Heritage is the key to the success of the tourism industry in Wales. Tourism itself is one of the largest and most important industries in the Principality contributing £2.0 billion in spending from overnight and day visitors, 7% to GDP and 10% of jobs to the economy (100,000 jobs).Following a period of substantial growth, during the 1980s and 1990s, it has been argued that the‘bubble’ surrounding the Welsh Heritage Tourism industry has now burst. During the period 1998-1999 the top five visitor attractions in Wales, within the heritage sector, suffered an overall negative change in visitor numbers and spend ranging from –6% to –14%. This paper will analyse the proposition that, if the Heritage Tourism industry in Wales is to be used as a catalyst for economic regeneration and development, an attitude of entrepreneurship must be embraced.Therefore this paper sets out to explore whether or not the traditional ‘curatorial’ approach still prevails within the industry and what, if any, reactions are necessary to attain financial solvency combined with authentic and sustainable products. The paper will concentrate on the main national provider of heritage products in Wales, CADW: Welsh Historic Monuments. In comparison a number of smaller commercial and voluntary enterprises will be analysed/considered in the second stage of this research project to give a comprehensive snapshot of the industry.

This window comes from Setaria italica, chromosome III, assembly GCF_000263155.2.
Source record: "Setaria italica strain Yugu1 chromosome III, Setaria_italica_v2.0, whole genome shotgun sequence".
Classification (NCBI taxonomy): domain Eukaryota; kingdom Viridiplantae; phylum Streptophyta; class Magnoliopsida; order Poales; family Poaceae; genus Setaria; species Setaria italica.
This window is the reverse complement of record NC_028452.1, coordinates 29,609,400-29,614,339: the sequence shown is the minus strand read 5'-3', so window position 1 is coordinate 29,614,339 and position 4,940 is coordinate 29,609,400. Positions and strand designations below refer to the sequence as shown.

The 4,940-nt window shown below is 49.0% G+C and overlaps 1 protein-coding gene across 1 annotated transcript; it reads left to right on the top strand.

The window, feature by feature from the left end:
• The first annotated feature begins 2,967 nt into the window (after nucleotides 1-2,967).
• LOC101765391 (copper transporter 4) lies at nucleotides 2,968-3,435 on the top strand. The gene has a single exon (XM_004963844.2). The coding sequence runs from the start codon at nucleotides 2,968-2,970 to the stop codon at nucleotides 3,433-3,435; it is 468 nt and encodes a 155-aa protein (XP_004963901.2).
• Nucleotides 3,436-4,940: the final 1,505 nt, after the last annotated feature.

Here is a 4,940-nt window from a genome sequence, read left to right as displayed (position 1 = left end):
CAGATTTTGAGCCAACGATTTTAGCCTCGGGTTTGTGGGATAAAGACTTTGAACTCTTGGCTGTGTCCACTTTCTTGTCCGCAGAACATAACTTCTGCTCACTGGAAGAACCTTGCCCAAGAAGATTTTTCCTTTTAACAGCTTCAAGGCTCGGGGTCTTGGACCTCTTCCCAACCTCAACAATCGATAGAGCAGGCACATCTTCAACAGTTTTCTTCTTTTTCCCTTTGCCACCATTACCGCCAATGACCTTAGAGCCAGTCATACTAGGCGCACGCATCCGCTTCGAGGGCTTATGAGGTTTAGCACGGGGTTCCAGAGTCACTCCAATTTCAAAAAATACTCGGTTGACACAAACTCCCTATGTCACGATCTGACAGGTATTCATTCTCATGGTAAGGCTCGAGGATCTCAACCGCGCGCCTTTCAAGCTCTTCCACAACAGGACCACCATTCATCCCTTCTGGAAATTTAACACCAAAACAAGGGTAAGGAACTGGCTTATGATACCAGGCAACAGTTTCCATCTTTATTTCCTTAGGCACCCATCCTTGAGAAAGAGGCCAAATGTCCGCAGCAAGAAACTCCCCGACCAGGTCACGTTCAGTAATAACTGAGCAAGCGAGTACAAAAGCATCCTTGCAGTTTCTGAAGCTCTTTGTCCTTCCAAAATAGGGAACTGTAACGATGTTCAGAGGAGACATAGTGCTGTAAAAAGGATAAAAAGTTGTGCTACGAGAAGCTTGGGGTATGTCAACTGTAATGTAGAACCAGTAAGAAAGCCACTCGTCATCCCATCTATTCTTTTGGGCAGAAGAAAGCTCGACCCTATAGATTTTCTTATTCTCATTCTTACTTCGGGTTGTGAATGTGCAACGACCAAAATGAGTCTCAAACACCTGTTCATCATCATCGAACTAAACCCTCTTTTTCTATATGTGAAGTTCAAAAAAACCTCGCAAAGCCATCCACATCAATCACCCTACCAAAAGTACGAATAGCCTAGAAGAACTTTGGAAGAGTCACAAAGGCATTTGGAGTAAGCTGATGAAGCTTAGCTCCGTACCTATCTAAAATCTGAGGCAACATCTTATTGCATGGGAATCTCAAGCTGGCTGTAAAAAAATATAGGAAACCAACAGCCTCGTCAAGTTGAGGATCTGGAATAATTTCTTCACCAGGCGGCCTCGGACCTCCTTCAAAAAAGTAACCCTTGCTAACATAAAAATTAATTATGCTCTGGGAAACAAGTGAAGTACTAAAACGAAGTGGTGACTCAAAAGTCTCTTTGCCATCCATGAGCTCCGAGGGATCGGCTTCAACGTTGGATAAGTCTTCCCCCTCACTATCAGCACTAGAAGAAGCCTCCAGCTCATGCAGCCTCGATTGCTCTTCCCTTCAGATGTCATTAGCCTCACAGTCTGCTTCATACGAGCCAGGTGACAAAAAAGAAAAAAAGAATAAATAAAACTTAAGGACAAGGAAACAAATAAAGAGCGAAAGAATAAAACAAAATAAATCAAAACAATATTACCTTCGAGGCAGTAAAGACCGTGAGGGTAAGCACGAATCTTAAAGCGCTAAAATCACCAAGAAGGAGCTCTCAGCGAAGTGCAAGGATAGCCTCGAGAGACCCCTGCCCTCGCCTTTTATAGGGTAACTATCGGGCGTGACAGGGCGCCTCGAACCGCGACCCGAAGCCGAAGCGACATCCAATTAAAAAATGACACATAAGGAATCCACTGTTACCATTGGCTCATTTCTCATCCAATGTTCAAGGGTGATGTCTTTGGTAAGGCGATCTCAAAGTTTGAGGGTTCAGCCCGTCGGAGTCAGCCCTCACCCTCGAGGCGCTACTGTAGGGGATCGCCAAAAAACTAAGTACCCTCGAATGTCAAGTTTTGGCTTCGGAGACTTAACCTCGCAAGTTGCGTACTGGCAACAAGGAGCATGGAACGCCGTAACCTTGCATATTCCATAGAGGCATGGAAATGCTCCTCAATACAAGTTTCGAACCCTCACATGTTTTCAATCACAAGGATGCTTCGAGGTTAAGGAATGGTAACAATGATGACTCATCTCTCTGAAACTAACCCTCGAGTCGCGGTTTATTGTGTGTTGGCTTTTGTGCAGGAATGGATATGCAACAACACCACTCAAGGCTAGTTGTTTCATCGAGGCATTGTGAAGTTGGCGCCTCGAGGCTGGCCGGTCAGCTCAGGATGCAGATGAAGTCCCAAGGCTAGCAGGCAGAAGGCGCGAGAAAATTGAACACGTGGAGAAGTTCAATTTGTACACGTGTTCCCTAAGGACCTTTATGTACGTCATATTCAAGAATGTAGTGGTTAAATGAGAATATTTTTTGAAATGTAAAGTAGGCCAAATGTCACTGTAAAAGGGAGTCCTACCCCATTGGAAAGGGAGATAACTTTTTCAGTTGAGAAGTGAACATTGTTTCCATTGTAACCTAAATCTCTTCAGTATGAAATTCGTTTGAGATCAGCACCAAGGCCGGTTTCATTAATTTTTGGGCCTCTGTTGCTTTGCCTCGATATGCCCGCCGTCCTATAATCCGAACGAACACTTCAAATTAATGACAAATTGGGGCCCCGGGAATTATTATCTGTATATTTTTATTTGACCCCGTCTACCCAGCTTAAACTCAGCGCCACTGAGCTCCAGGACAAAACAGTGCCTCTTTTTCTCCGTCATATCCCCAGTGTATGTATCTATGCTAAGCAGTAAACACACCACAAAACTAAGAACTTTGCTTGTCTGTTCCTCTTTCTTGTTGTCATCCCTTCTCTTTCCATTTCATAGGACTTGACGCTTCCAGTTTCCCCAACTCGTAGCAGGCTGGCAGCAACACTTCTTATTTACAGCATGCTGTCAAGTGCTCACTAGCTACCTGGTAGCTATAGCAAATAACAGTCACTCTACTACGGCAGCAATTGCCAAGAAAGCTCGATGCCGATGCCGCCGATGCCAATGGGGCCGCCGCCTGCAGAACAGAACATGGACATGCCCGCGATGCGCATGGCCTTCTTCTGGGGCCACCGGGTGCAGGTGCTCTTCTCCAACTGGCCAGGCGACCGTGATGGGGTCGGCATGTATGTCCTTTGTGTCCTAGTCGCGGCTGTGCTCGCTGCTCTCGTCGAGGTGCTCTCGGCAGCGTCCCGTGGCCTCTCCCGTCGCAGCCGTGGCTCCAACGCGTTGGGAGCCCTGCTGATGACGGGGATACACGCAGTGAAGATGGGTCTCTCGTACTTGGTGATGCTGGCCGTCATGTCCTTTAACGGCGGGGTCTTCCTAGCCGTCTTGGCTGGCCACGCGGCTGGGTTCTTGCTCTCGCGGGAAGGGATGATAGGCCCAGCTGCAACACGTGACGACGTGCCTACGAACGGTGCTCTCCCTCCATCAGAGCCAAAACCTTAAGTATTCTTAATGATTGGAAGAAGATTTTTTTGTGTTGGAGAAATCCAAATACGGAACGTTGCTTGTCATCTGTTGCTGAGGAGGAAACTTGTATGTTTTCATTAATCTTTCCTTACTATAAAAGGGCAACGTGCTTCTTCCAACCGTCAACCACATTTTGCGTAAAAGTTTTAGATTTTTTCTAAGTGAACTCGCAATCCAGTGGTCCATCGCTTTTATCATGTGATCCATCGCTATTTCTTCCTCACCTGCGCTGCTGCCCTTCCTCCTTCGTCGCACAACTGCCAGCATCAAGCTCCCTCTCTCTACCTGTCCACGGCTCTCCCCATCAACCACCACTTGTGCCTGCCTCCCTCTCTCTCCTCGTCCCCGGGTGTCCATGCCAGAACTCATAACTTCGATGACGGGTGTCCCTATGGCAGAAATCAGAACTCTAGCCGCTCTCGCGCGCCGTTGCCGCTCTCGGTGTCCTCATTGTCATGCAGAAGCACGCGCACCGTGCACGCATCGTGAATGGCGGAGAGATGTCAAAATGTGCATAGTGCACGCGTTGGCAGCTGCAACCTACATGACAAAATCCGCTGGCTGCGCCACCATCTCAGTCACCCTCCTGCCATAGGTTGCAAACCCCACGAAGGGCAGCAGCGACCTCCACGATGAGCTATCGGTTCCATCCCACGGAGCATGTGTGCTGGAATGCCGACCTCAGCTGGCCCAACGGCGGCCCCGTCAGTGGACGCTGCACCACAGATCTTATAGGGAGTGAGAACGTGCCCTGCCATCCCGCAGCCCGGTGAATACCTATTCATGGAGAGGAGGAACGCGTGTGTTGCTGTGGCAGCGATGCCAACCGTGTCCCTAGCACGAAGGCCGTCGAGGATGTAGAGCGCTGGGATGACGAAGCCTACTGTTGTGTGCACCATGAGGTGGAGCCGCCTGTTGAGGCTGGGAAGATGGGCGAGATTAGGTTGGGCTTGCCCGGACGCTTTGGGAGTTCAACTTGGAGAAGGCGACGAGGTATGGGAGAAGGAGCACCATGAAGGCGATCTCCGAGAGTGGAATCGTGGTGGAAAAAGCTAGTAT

|Enw||WEI Working Paper Series|
|Cyhoeddwr||Welsh Enterprise Institute |